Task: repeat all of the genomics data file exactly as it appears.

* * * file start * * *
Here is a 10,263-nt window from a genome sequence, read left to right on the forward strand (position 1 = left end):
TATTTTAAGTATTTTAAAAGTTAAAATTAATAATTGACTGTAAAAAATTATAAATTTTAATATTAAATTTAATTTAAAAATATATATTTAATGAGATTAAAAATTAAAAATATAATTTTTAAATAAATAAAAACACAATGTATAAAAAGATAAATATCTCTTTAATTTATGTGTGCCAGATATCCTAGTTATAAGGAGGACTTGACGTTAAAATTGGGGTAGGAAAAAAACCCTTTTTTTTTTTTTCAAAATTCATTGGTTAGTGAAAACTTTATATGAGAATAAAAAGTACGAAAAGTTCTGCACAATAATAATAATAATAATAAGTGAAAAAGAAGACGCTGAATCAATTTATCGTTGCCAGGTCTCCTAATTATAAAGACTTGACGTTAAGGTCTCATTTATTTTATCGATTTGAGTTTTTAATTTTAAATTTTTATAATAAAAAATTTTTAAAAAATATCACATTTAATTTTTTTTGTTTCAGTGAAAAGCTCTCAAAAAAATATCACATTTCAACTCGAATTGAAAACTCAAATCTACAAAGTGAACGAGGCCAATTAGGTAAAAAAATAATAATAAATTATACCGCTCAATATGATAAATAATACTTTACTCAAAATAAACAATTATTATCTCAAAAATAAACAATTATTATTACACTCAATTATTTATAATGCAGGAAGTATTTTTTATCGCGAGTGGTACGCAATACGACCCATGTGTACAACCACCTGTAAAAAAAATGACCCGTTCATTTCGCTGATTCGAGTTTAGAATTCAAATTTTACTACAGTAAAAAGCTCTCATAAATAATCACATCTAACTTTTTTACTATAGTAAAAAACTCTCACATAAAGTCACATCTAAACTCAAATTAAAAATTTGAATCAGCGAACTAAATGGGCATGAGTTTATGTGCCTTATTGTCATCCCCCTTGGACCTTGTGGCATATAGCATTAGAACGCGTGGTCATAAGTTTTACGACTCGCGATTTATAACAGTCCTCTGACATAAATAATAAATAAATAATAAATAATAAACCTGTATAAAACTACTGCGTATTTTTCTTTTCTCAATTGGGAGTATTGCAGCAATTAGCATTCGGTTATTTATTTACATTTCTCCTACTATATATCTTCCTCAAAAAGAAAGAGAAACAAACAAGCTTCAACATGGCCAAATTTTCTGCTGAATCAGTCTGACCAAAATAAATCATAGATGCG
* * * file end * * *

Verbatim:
Here is a 10,263-nt window from a genome sequence, read left to right on the forward strand (position 1 = left end):
TATTTTAAGTATTTTAAAAGTTAAAATTAATAATTGACTGTAAAAAATTATAAATTTTAATATTAAATTTAATTTAAAAATATATATTTAATGAGATTAAAAATTAAAAATATAATTTTTAAATAAATAAAAACACAATGTATAAAAAGATAAATATCTCTTTAATTTATGTGTGCCAGATATCCTAGTTATAAGGAGGACTTGACGTTAAAATTGGGGTAGGAAAAAAACCCTTTTTTTTTTTTTCAAAATTCATTGGTTAGTGAAAACTTTATATGAGAATAAAAAGTACGAAAAGTTCTGCACAATAATAATAATAATAATAAGTGAAAAAGAAGACGCTGAATCAATTTATCGTTGCCAGGTCTCCTAATTATAAAGACTTGACGTTAAGGTCTCATTTATTTTATCGATTTGAGTTTTTAATTTTAAATTTTTATAATAAAAAATTTTTAAAAAATATCACATTTAATTTTTTTTGTTTCAGTGAAAAGCTCTCAAAAAAATATCACATTTCAACTCGAATTGAAAACTCAAATCTACAAAGTGAACGAGGCCAATTAGGTAAAAAAATAATAATAAATTATACCGCTCAATATGATAAATAATACTTTACTCAAAATAAACAATTATTATCTCAAAAATAAACAATTATTATTACACTCAATTATTTATAATGCAGGAAGTATTTTTTATCGCGAGTGGTACGCAATACGACCCATGTGTACAACCACCTGTAAAAAAAATGACCCGTTCATTTCGCTGATTCGAGTTTAGAATTCAAATTTTACTACAGTAAAAAGCTCTCATAAATAATCACATCTAACTTTTTTACTATAGTAAAAAACTCTCACATAAAGTCACATCTAAACTCAAATTAAAAATTTGAATCAGCGAACTAAATGGGCATGAGTTTATGTGCCTTATTGTCATCCCCCTTGGACCTTGTGGCATATAGCATTAGAACGCGTGGTCATAAGTTTTACGACTCGCGATTTATAACAGTCCTCTGACATAAATAATAAATAAATAATAAATAATAAACCTGTATAAAACTACTGCGTATTTTTCTTTTCTCAATTGGGAGTATTGCAGCAATTAGCATTCGGTTATTTATTTACATTTCTCCTACTATATATCTTCCTCAAAAAGAAAGAGAAACAAACAAGCTTCAACATGGCCAAATTTTCTGCTGAATCAGTCTGACCAAAATAAATCATAGATGCG